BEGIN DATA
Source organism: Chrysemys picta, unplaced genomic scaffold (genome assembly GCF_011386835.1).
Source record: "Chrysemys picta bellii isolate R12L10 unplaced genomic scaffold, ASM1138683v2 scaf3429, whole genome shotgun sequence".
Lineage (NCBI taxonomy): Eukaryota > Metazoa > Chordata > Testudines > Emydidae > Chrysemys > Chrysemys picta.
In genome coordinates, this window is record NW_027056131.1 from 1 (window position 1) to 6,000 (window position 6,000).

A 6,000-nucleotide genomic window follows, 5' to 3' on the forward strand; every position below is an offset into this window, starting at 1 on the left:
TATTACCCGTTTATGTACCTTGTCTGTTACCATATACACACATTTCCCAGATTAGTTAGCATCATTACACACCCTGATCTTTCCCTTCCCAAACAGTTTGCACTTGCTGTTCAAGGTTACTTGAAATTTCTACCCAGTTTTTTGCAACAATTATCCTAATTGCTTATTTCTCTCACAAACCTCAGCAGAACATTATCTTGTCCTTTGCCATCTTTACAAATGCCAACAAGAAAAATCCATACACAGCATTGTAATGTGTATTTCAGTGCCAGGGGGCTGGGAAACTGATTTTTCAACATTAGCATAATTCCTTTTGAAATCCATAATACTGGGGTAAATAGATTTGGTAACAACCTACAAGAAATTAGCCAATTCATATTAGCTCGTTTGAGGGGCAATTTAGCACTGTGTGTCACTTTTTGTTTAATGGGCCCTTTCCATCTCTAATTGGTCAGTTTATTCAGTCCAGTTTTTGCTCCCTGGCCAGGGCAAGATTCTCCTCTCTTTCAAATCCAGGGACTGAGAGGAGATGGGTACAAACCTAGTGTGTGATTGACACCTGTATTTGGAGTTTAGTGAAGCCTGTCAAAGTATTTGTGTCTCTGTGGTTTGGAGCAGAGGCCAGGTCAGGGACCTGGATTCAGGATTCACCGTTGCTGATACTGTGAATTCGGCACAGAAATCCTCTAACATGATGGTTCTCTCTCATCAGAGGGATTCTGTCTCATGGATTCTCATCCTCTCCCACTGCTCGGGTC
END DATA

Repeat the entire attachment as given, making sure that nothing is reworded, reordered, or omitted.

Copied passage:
Source organism: Chrysemys picta, unplaced genomic scaffold (genome assembly GCF_011386835.1).
Source record: "Chrysemys picta bellii isolate R12L10 unplaced genomic scaffold, ASM1138683v2 scaf3429, whole genome shotgun sequence".
Lineage (NCBI taxonomy): Eukaryota > Metazoa > Chordata > Testudines > Emydidae > Chrysemys > Chrysemys picta.
In genome coordinates, this window is record NW_027056131.1 from 1 (window position 1) to 6,000 (window position 6,000).

A 6,000-nucleotide genomic window follows, 5' to 3' on the forward strand; every position below is an offset into this window, starting at 1 on the left:
TATTACCCGTTTATGTACCTTGTCTGTTACCATATACACACATTTCCCAGATTAGTTAGCATCATTACACACCCTGATCTTTCCCTTCCCAAACAGTTTGCACTTGCTGTTCAAGGTTACTTGAAATTTCTACCCAGTTTTTTGCAACAATTATCCTAATTGCTTATTTCTCTCACAAACCTCAGCAGAACATTATCTTGTCCTTTGCCATCTTTACAAATGCCAACAAGAAAAATCCATACACAGCATTGTAATGTGTATTTCAGTGCCAGGGGGCTGGGAAACTGATTTTTCAACATTAGCATAATTCCTTTTGAAATCCATAATACTGGGGTAAATAGATTTGGTAACAACCTACAAGAAATTAGCCAATTCATATTAGCTCGTTTGAGGGGCAATTTAGCACTGTGTGTCACTTTTTGTTTAATGGGCCCTTTCCATCTCTAATTGGTCAGTTTATTCAGTCCAGTTTTTGCTCCCTGGCCAGGGCAAGATTCTCCTCTCTTTCAAATCCAGGGACTGAGAGGAGATGGGTACAAACCTAGTGTGTGATTGACACCTGTATTTGGAGTTTAGTGAAGCCTGTCAAAGTATTTGTGTCTCTGTGGTTTGGAGCAGAGGCCAGGTCAGGGACCTGGATTCAGGATTCACCGTTGCTGATACTGTGAATTCGGCACAGAAATCCTCTAACATGATGGTTCTCTCTCATCAGAGGGATTCTGTCTCATGGATTCTCATCCTCTCCCACTGCTCGGGTC